(Update: I stand corrected. Apparently college football games were played in Japan from 1986-1993 in what was known as the Coca-Cola Classic. Thanks to Navy Bird Dog for pointing that out to us.)
For years, college basketball teams have played summer exhibition games in all corners of the globe. Coaches use it as an excuse to get in a few extra practices in, get players off the cozy confines of their college campus, as well as to simulate some actual game repetitions. As an example, the Duke Blue Devils are touring China as we speak. Oh, and apparently Georgetown was in China earlier this month too. Not that their trip made any headlines or anything.
Unfortunately, college football teams have never considered the same. Besides the fact that football doesn’t have the international appeal of basketball, there is that whole idea of actually getting a football team overseas.
Think about it for a second. Playing overseas wouldn’t just be about providing airfare, hotels and football to 85 overgrown football players, as well as the head coach and assistants. But it’s all the ancillary stuff beyond that too. Just think of the nightmare of trying equipment, shoulder pads, helmets, medical supplies and the like on an international flight. At the very least, it certainly gives “lost luggage,” a whole new meaning. Imagine if Delta lost 85 sets of shoulder pads? Nick Saban might literally have a heart attack on the spot. And nobody wants that.
For that, amongst many reasons, a major, Division I college football team has never considered playing overseas. That is, until now anyway.
According to a report from the Idaho Statesman this morning, the Hawaii Warriors (whose basketball program is currently touring in Japan) are considering playing a football game in the Land of the Rising Sun. And it could happen as soon as the 2014 season.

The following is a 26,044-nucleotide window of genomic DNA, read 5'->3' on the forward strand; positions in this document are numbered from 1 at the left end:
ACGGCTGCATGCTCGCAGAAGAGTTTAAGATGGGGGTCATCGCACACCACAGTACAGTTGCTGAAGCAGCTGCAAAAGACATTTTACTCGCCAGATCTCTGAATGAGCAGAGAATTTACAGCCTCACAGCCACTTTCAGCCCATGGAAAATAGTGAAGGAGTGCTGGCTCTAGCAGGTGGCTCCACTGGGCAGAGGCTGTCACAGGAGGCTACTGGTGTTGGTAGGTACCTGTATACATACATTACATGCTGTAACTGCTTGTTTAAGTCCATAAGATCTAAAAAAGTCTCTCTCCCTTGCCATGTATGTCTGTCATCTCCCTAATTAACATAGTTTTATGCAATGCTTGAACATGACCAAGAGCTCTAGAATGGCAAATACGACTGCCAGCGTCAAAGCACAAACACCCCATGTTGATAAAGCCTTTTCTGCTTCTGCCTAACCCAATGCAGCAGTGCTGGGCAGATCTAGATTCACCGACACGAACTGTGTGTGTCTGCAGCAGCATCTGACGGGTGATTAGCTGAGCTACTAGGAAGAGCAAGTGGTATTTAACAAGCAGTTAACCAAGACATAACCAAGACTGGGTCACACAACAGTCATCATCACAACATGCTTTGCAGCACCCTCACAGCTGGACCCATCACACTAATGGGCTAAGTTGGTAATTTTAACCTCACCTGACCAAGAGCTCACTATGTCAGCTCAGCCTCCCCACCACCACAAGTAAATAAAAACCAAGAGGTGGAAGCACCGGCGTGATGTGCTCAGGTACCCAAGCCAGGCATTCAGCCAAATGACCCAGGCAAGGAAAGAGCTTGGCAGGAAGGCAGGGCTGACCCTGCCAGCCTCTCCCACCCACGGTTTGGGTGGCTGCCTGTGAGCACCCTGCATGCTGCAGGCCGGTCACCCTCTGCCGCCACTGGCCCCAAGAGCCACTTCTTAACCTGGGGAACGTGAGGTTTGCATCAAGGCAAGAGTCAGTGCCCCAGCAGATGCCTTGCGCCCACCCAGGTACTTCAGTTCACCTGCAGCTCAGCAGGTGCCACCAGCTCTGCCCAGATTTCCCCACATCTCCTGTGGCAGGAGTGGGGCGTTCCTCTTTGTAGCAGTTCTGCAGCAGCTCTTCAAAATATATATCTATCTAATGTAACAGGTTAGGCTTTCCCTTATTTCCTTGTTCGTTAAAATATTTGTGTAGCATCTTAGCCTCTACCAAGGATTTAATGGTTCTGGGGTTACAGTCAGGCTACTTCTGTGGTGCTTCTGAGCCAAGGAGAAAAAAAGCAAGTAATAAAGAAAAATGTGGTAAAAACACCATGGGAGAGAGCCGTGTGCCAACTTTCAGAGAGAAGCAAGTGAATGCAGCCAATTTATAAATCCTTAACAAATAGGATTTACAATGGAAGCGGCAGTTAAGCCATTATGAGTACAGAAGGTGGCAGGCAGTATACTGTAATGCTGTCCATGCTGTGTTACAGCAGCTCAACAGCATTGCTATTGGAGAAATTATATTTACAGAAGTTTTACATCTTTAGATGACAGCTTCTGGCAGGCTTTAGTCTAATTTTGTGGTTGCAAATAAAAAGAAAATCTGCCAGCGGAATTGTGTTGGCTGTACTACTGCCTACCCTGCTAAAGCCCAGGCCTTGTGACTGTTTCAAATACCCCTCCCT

This, from the Statesman:
Jim Donovan, the school's athletic director, revealed the prospect while in Osaka over the weekend for a men's basketball game. Hawaii was finishing up a 15-day tour through China and Japan.
The Rainbow Warriors could play a football game in Japan as soon as 2014. Donovan said he met with executives of the Osaka Dome, where the proposed game would take place.
Donovan said Hawaii would consider opponents in its Mountain West Conference, which includes national powerhouse Boise State, and the Pac-12 Conference.
In theory, this all sounds great, although again, I’ve got to wonder how realistic this is. Again, we’re talking about transporting 85 football players, coaches and administrators overseas, feeding them and housing. Not to mention that Hawaii isn’t Texas, Ohio State or Florida, where money is of little issue. Remember, this is a school that was so cash strapped a few years ago, they couldn’t even provide soap for players in the team locker room.